We also decided to simplify those annoying security questions that I can't even legitimately answer most of the time because I'm old and can't remember the middle name of my third friend in grade school.

same idea as passwords with a twist: something like word, numbers, word *word for the specific question* numbers

So say the question is "Who is your favorite superhero?" the answer might be:

China642mudhero174

Share this post


Link to post
Share on other sites
27 minutes ago, Kelharis said:

We also decided to simplify those annoying security questions that I can't even legitimately answer most of the time because I'm old and can't remember the middle name of my third friend in grade school.

same idea as passwords with a twist: something like word, numbers, word *word for the specific question* numbers

So say the question is "Who is your favorite superhero?" the answer might be:

China642mudhero174

It's a good idea to fake those anyhow. A surprising amount of the information they ask for is out there on the internet, especially for people who have grown up with the internet and have things like their first pet or first car on their facebook or a blog post or something.

Share this post


Link to post
Share on other sites
On 5/18/2018 at 1:29 PM, WestRider said:

It's a good idea to fake those anyhow. A surprising amount of the information they ask for is out there on the internet, especially for people who have grown up with the internet and have things like their first pet or first car on their facebook or a blog post or something.

Ya, my answer to those is generally some string of expletives followed by how I am not going to answer these dumb questions. It made for a fun time trying to recover access to an important account over the phone.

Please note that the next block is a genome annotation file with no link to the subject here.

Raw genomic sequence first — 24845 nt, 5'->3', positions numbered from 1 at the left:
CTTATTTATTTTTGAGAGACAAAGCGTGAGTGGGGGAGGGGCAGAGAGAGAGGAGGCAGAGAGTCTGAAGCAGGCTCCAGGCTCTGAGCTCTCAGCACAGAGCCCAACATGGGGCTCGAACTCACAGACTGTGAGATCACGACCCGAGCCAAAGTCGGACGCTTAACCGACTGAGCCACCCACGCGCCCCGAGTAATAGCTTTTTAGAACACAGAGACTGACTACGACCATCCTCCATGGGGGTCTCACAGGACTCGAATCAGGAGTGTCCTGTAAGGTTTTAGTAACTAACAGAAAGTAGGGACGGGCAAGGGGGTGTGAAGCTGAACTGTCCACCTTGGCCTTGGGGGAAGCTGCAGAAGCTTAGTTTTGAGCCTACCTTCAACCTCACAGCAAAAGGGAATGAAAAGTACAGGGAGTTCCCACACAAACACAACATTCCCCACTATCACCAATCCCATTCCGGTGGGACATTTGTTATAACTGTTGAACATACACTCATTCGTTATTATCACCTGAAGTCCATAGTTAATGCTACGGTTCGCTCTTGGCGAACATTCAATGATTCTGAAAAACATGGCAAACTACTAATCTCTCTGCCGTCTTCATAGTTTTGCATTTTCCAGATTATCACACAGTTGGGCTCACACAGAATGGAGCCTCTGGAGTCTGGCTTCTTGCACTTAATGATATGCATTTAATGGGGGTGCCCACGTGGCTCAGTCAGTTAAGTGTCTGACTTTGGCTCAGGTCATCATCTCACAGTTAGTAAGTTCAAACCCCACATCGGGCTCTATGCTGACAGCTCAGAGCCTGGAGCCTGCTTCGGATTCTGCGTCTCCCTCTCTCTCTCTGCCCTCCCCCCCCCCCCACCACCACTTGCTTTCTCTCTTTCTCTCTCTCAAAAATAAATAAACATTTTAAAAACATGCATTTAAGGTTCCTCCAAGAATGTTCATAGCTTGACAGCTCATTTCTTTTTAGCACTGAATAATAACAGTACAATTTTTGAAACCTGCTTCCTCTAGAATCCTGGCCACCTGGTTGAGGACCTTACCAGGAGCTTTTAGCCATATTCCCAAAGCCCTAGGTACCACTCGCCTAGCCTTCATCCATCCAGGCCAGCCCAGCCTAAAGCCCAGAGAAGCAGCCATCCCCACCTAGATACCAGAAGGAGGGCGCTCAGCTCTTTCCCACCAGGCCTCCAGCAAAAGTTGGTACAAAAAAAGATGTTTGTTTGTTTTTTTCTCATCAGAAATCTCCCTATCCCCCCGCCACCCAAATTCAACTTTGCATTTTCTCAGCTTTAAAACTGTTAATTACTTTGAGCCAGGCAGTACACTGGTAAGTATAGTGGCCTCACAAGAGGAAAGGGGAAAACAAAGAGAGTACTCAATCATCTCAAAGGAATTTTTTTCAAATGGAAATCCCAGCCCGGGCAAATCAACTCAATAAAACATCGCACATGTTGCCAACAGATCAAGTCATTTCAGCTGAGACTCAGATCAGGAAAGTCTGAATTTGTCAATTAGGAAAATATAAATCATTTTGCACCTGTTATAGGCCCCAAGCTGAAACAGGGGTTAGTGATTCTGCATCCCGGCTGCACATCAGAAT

Share this post


Link to post
Share on other sites
On 5/21/2018 at 9:14 PM, WestRider said:

I really doubt that most sites have any real way to tell the difference between a SSN and any other string of 9 numbers. It would likely be treated exactly the same as any other password.

Except if you know your SSN details, it's very obvious when they're fake.

@PumpkinHead & I, while at Pullman, had the opportunity to sign up for a credit card for a free Pita (@ Pita Pit). I had no problems coming up with 9 digits, but the people doing the sign up challenged me, the numbers I gave them followed NO pattern that they're supposed to follow... Sadly Pumpkin struggled to keep his 9 numbers straight...
(Funnily, they couldn't stop me because I didn't trip up when they challenged my false info)

Share this post


Link to post
Share on other sites
41 minutes ago, Romans832 said:

Except if you know your SSN details, it's very obvious when they're fake.

@PumpkinHead & I, while at Pullman, had the opportunity to sign up for a credit card for a free Pita (@ Pita Pit). I had no problems coming up with 9 digits, but the people doing the sign up challenged me, the numbers I gave them followed NO pattern that they're supposed to follow... Sadly Pumpkin struggled to keep his 9 numbers straight...
(Funnily, they couldn't stop me because I didn't trip up when they challenged my false info)

Yeah, but how many places are likely to have an automated system to check each password for a string that might be a SSN? That was the real point I was going for.

Share this post


Link to post
Share on other sites

Create an account or sign in to comment

You need to be a member in order to leave a comment

Create an account

Sign up for a new account in our community. It's easy!

Register a new account

Sign in

Already have an account? Sign in here.

Sign In Now

×